Celebrating the Archangels: 7 things to know and share
September 29th is the feast of St.s Michael, Gabriel, and Raphael—archangels.
These are the only three angels whose names are mentioned in Scripture, and this is their day.
Here are 7 things to know and share . . .
1) What is an archangel?
The word “archangel” (Greek, archangelos) means “high-ranking angel”—the same way that “archbishop” means a high-ranking bishop.
Only St. Michael is described as an archangel in Scripture (Jude 9), but it is common to honor St.s Gabriel and Raphael as archangels also.
2) Why are they called “saints” if they’re angels rather than humans?
The word “saint” (Greek, hagios) means “holy one.”
It does not mean “holy human being.” As a result, it can apply to holy ones that aren’t human.
Since St.s Michael, Gabriel, and Raphael all chose to side with God rather than the devil, they are holy angels and thus saints.
All angels that sided with God are saints, but these three’s names are known to us, and so they are picked out by name in the liturgy.
3) Does this day have any other names?
Yes. Traditionally in English it has also been called “Michaelmas” (i.e., the Mass that celebrates St. Michael, on the same principle that “Christmas” is the Mass that celebrates Christ’s birth).
4) What do we know about St. Michael?
His name means “Who is like God?” (The implied answer is: Nobody; God is the greatest there is.)
St. Michael is mentioned by name in three books of Scripture:
- In Daniel, he is described as “one of the chief princes” in the heavenly hierarchy (Dan. 10:13). He is also described to Daniel as “your prince” (Dan. 10:12). The meaning of this phrase is later clarified, and Michael is described as “the great prince who has charge of your people” (Dan. 12:1). He is thus depicted as the guardian angel of Israel. These same passages also refer to Michael doing battle against the spiritual forces at work against Israel.
- In Jude 9, Michael is said to have contended with the devil over the body of Moses. On this occasion, we are told, “he did not presume to pronounce a reviling judgment upon him, but said, ‘The Lord rebuke you.’”
- In Revelation, Michael and his angels are depicted fighting the devil and casting them out of heaven (Rev. 12:7-8). He is also commonly identified as the angel who binds the devil and seals him in the bottomless pit for a thousand years (Rev. 20:1-3), though the name “Michael” is not given on this occasion.
5) What do we know about St. Gabriel?
His name means “God is my warrior” (meaning, essentially, “God is my defender”).
St. Gabriel is mentioned in two books of Scripture:
- In Daniel, he is assigned to help Daniel understand the meaning of a vision he has seen (Dan. 8:16). Later, while Daniel is in a prolonged period of prayer, Gabriel comes to him (Dan. 9:21) and gives him the prophecy of “seventy weeks of years” concerning Israel’s future (Dan. 9:24-27).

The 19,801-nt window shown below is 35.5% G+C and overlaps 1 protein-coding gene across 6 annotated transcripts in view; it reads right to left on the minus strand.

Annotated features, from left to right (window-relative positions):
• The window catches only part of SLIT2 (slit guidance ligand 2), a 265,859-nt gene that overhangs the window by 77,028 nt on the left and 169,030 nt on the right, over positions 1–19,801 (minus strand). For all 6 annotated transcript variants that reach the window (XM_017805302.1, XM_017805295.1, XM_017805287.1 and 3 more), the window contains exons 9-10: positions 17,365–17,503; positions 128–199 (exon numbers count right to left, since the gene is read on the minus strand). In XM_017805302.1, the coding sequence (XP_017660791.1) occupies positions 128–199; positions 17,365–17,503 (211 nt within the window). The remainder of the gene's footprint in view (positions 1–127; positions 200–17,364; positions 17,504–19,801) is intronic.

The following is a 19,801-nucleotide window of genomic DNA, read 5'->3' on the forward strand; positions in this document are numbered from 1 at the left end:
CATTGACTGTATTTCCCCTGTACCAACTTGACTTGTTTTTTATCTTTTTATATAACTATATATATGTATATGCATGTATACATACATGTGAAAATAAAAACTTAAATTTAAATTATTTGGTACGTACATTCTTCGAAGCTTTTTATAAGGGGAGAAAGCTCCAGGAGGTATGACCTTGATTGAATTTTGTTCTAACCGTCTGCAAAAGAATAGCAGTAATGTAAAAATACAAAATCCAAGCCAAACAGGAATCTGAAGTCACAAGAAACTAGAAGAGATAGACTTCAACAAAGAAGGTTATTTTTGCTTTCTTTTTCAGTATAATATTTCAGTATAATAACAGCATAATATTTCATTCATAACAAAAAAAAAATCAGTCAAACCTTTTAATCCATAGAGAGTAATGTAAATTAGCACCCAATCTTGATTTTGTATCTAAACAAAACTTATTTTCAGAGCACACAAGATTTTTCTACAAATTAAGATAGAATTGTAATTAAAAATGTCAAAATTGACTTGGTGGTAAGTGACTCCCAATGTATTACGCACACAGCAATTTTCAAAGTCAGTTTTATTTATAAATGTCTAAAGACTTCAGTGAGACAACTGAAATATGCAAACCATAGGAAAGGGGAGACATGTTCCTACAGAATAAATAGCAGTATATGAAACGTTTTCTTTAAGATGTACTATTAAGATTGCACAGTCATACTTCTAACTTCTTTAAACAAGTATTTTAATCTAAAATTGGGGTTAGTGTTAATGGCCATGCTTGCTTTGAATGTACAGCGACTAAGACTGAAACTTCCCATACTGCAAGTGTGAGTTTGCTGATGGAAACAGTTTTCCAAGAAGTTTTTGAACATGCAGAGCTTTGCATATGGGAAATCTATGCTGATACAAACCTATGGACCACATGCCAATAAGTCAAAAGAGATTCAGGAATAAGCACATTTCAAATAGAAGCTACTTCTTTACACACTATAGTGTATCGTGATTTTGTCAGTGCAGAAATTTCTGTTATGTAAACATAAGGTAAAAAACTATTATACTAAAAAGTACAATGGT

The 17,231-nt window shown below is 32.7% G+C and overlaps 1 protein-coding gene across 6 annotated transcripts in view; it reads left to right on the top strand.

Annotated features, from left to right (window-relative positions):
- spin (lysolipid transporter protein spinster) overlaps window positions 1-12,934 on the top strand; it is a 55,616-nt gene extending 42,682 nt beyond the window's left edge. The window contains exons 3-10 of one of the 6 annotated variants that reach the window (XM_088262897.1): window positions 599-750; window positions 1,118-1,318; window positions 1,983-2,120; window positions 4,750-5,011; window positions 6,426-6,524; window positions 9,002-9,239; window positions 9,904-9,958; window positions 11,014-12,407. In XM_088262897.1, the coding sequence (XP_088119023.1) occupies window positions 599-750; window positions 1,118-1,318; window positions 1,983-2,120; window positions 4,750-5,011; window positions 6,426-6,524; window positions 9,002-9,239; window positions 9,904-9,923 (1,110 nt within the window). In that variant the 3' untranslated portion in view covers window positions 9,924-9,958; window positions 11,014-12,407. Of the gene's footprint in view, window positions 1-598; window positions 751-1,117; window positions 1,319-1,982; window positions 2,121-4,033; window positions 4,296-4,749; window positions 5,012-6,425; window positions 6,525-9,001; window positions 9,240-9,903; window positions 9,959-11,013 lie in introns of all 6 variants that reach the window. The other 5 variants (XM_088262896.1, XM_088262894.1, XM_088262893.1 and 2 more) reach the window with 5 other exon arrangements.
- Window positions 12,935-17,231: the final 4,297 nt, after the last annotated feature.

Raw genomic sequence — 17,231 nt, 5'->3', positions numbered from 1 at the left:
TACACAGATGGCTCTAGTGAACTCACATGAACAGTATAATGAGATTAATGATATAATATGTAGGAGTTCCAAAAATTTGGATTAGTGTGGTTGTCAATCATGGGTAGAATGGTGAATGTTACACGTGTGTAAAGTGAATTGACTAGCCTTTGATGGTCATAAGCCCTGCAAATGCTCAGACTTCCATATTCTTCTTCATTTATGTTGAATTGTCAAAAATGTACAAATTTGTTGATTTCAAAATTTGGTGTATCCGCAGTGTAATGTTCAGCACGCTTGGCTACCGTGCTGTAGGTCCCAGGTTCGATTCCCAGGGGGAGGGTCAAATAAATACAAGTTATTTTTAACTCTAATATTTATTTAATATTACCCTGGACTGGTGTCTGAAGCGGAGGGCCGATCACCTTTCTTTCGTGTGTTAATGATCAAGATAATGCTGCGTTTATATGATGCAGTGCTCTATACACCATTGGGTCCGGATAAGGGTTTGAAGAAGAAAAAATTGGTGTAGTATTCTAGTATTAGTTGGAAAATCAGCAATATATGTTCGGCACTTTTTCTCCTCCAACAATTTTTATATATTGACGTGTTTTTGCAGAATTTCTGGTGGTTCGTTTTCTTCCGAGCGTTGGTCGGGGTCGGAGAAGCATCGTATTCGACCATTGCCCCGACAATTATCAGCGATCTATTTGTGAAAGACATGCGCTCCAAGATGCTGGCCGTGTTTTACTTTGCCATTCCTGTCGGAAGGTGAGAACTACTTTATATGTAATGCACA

- In Luke, he appears to Zechariah the priest and announces the conception and birth of John the Baptist (Luke 1:13-19). Later, he appears to the Virgin Mary and announces the conception and birth of Jesus Christ (Luke 1:26-33).
6) What do we know about St. Raphael?
His name means “God heals.”
St. Raphael is mentioned in a single book of Scripture: Tobit.
In Tobit, the blind Tobit and the maid Sarah, whose seven husbands have been killed by the demon Asmodeus, pray to God.
The prayer of both was heard in the presence of the glory of the great God. And Raphael was sent to heal the two of them: to scale away the white films of Tobit’s eyes; to give Sarah the daughter of Raguel in marriage to Tobias the son of Tobit, and to bind Asmodeus the evil demon, because Tobias was entitled to possess her (Tob. 3:16-17).
Raphael thus becomes a travelling companion of Tobias, posing as a relative named Azarias son of Ananias (Tob. 5:12). He eventually binds the demon, enabling Tobias to safely marry Sarah, and provides the means for Tobit to be healed of his blindness.
Afterward, he reveals his true identity, saying:
I am Raphael, one of the seven holy angels who present the prayers of the saints and enter into the presence of the glory of the Holy One (Tob. 12:15).
7) How is this day celebrated?
In addition to its commemoration in the liturgy, there are various local ways of celebrating this day. See here for some examples.
It might also be a good day to say the Prayer to St. Michael:
St. Michael the Archangel, defend us in battle.
Be our defense against the wickedness and snares of the Devil.
May God rebuke him, we humbly pray,
and do thou, O Prince of the heavenly hosts,
by the power of God, thrust into hell Satan, and all the evil spirits,
who prowl about the world
seeking the ruin of souls. Amen.
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